Saturday, January 8, 2022

Parsha Bo - How Pharaoh Tried to Stop Pesach

 As the final plague, the death of the first-born, approaches, Moshe warns Pharaoh that the final plague will kill all the human first-born and "all the first-born of cattle". (Shemos/Exodus 11:5)

The devastating death of the "all the first-born in the land of Egypt shall die, from the first-born of Pharaoh that sit upon his throne, even unto the first-born of the maid-servant that is behind the mill" is obvious. 

What exactly does the death of all the first-born of cattle add to this, especially since previous plagues, particularly Dever, a plague that killed the Egyptian cattle, already inflicted serious losses on the animals?

When G-d first warns about the death of the first-born, He does so long before in Shemos 4:22-23 even before Moshe has arrived in Egypt.

"And thou shalt say unto Pharaoh: 'Thus saith the LORD: Israel is My son, My first-born. And I have said unto thee: Let My son go, that he may serve Me; and thou hast refused to let him go. Behold, I will slay thy son, thy first-born.'"

There's no mention of animals. Why then do the first-born of animals suddenly make an appearance?

As the final plagues approach, Pharaoh continues his bargaining strategy. At the beginning of Parshas Bo, when threatened with a plague of locusts, he offers to let the Jewish men, but not the children, go to worship G-d. (Shemos 10).

After the plague of darkness, Pharaoh agrees to let all the Jews go.  "Go, serve the LORD; only let your flocks and your herds remain; let your little ones also go with you", only for Moshe to retort, "You too will also give us hand sacrifices and burnt-offerings, that we may sacrifice unto the LORD our God. Our cattle also shall go with us; there shall not a hoof be left behind; for from it we must we take to serve the LORD our God; and we know not with what we must serve the LORD, until we come there."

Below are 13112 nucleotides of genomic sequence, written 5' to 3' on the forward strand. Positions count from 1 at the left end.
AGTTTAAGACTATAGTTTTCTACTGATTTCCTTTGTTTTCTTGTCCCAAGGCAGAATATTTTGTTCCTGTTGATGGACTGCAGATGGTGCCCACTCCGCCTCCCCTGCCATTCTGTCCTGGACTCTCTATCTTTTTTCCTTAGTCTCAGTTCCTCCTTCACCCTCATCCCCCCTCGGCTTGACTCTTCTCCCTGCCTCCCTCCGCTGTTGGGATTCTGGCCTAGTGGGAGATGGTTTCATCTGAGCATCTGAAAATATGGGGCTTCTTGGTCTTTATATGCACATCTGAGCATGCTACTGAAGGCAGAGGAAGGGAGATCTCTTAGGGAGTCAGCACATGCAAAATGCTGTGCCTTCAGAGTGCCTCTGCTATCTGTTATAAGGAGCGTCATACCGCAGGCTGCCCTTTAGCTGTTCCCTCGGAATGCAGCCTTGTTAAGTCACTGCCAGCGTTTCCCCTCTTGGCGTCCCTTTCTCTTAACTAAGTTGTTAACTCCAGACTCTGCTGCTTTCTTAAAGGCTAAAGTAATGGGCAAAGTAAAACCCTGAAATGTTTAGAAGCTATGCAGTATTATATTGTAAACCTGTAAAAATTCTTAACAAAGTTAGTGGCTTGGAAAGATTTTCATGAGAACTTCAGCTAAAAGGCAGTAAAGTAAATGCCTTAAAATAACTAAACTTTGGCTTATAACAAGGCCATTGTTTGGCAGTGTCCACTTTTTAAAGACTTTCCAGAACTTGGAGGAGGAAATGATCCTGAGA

It's this attempt to hold on to the animals that triggers the final plague, the death of the first-born of both humans and animals.

The final plague, the death of the first-born, encompasses the final two bargaining elements that Pharaoh had sought to impose, the children and the animals. 

These two elements, the children and the sacrificial animals, are also the essence of both how the Jews were oppressed in Egypt... and of Pesach/Passover.

The Jews arrive in Egypt to act as Pharaoh's herdsmen. When a future Pharaoh decides to wipe them out he begins killing their children.

Parsha Bo begins with the birth of Judaism as G-d tells Moshe, "Go to Pharaoh; for I have hardened his heart, and the heart of his servants, that I might show these My signs in the midst of them; so that you tell in the ears of thy son, and of thy son's son, what I have wrought upon Egypt, and My signs which I have done among them; that ye may know that I am the LORD.'"

G-d is no longer simply intervening in the matter of the enslaved Jews because he has a covenant with their ancestors or out of a matter of justice, but to build a deeper ongoing relationship with the Jews.

The events transpiring in Egypt are meant to build a larger legacy and to be recalled by their children as an annual event giving rise to the first Jewish holiday, Passover, and the first commandments of Judaism.

The transmission of a relationship with G-d through the children is the essence of Judaism. It is certainly the essence of Passover which to this day recreates the story of Egypt through the recital of the story in the Haggadah at the Seder.

The other core element of Passover, not practiced today due to the lack of the Holy Temple, is the Passover sacrifice.

What's the significance of animal sacrifice, an act that strikes many as barbaric today? Animal husbandry, the core of economic life in the ancient world, represented human labor. The act of animal sacrifice goes back to Kayin and Hevel, the first sons of man, of Adam and Chava,  

Hevel or Abel brings "of the firstlings of his flock" to G-d. (Bereishis/Genesis 4:4) as an acknowledgement that the best, the first, of his labor belongs to G-d who enables man to succeed.

Likewise, the birth of a son, Kayin, leads Chava/Eve to proclaim,  "I have acquired a man with the help of the LORD."

Children and our economic achievements are the result of a partnership with G-d. By raising children in the way of G-d and by bringing sacrifices, Jews acknowledged that everything we have comes from G-d.

Until the very end, Pharaoh does everything he can to obstruct this basis for religion, fighting against the Jewish determination to educate our children in the way of G-d, as many tyrants would go on to do throughout history, and then to obstruct the animal sacrifices that acknowledge that what we have comes from G-d.

Pharaoh did everything he could to stop Pesach from happening. The holiday is a testament to his failure and the inevitable failure of those tyrants like him who will ultimately fall to the will of G-d.

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